The fossil that a group of Kiwi children stumbled upon during a summer camp has been recognised as a new species of giant prehistoric penguin.
Back in 2006, the Hamilton junior naturalist club in New Zealand took a group of children to go fossil-hunting at the upper Kawhia harbour.
On the trip, they discovered far more than the small crustacean fossils they bargained for. Accompanied by an archaeologist, the group found what would be later identified as “the most complete fossilised skeleton of an ancient giant penguin yet uncovered”.
Researchers from Massey University in New Zealand and the Bruce Museum in the US analysed the fossil with 3D scanning technology at the Waikato Museum in Hamilton.
Research published in the Journal of Vertebrate Paleontology has defined the species they found as ‘Kairuku waewaeroa’, a new giant penguin species.
Defining the ancient species of penguin
The penguin is believed to be between 27.3 and 34.6 million years old. The fossil has helped to clarify the timeline of how penguins developed to be the animals they are today.
“The penguin is similar to the Kairuku giant penguins first described but has much longer legs,” says Daniel Thomas, a senior lecturer in Zoology from Massey’s School of Natural and Computational Sciences.
The name ‘waewaeroa’ is Māori for ‘long legs’, as the species of penguin is significantly taller than other ancient penguins. The penguin would have stood at around 1.4 metres tall.
The Emperor Penguin, the tallest living penguin species, is generally around 1 metre tall.
The penguin’s place in New Zealand history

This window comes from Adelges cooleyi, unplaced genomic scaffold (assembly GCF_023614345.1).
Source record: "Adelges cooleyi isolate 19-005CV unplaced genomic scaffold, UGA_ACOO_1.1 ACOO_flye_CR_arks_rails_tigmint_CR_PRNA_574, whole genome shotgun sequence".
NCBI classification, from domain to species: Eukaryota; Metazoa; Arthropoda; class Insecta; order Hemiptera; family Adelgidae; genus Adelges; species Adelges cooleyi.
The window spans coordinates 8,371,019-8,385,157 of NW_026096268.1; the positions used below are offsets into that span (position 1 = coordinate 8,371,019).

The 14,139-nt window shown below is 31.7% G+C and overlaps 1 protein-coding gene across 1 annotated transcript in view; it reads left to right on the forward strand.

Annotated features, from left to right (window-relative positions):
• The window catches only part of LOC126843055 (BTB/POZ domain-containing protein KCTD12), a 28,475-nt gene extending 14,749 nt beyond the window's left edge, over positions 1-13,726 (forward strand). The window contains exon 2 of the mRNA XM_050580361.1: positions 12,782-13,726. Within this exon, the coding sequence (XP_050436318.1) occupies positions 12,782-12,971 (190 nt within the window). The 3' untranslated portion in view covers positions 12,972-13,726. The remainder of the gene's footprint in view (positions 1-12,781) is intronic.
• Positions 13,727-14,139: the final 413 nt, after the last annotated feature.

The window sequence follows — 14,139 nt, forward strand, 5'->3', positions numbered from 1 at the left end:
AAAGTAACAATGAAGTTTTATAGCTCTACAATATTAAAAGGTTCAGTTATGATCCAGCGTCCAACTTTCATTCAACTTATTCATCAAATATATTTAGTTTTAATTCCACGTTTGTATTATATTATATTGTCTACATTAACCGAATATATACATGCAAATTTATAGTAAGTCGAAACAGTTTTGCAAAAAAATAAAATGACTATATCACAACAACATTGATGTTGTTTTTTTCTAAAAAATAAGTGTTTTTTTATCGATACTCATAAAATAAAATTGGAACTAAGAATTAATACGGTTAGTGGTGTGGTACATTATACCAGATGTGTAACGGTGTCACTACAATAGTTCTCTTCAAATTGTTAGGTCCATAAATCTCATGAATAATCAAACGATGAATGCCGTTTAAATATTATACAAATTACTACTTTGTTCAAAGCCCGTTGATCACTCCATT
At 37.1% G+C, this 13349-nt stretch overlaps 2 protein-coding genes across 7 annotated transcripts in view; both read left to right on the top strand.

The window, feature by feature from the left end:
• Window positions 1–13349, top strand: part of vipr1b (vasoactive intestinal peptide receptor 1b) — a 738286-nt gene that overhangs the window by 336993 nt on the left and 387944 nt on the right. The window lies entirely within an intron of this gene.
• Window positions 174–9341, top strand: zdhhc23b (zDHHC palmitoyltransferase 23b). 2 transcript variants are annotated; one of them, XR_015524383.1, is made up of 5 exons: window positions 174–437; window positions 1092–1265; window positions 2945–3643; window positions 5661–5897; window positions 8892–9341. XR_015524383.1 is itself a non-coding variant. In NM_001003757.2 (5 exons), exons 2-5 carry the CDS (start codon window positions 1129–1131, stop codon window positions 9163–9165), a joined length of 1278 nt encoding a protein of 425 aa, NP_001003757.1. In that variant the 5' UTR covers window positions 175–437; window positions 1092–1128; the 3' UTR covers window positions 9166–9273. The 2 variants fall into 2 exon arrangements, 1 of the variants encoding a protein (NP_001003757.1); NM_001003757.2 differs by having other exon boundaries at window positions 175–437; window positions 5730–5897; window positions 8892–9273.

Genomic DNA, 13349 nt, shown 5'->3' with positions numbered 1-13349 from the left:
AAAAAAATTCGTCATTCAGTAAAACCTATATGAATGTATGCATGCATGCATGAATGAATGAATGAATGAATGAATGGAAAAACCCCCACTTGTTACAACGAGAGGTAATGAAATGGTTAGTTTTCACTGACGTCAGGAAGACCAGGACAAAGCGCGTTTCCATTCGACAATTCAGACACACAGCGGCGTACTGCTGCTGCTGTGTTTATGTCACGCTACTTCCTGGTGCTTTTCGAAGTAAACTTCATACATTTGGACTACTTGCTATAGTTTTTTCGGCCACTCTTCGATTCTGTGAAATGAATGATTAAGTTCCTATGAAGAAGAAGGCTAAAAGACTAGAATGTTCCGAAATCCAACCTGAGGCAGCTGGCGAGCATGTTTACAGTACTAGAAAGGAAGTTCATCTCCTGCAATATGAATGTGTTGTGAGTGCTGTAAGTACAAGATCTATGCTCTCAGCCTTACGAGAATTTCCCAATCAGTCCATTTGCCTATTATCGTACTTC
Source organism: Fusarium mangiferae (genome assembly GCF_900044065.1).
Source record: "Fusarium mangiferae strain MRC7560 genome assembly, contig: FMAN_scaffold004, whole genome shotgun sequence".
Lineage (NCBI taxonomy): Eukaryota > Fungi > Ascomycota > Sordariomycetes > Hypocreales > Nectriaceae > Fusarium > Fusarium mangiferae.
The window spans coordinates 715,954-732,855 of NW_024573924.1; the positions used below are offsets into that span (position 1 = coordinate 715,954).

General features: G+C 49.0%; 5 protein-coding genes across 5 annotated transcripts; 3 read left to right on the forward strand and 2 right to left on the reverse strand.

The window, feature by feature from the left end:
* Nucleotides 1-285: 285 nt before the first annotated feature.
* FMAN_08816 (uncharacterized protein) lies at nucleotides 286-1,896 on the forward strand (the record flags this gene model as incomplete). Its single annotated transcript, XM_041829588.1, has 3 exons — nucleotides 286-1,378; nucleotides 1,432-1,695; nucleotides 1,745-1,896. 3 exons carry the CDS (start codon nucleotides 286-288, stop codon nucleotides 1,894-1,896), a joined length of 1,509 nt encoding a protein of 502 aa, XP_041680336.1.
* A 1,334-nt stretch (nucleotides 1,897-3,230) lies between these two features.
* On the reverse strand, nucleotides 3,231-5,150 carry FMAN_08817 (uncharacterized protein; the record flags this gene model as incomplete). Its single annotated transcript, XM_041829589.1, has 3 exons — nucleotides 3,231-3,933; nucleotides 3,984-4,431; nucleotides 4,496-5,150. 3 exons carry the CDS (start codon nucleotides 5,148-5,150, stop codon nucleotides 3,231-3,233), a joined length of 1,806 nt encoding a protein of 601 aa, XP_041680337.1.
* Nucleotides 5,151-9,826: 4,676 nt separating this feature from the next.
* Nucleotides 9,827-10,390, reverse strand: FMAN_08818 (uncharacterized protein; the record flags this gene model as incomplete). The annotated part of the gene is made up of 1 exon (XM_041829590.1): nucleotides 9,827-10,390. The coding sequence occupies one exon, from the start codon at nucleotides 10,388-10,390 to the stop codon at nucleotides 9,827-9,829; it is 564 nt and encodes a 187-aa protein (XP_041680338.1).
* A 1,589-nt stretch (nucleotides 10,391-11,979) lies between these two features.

“The fossil penguin reminds us that we share Zealandia (ancient New Zealand) with incredible animal lineages that reach deep into time, and this sharing gives us an important guardianship role,” Thomas continues.
The research suggests that the Kairuku penguins are a unique species to have only ever been found in Zealandia.
“Kairuku penguins had a broad distribution across Zealandia during the Oligocene. Interestingly given their likely offshore-foraging ecology, there are no records of Kairuku penguins yet reported on other continents,” the paper notes.
There have already been many species of penguin shown to have originated in New Zealand. This is another example, emphasising the importance of penguin’s to New Zealand’s history.
“Finding fossils near where we live reminds us that we share our environment with animals who are the descendants of lineages that reach back into deep time,” says Mike Safey, president of the Hamilton junior naturalist club who was 13 when the group discovered the fossil.
“How and why did penguins become giant, and why aren’t there any giants left? Well-preserved fossils like this can help us address these questions,” he continues.
Reflecting on making the discovery 15 years ago, Safey adds, “it’s sort of surreal to know that a discovery we made as kids so many years ago is contributing to academia today.”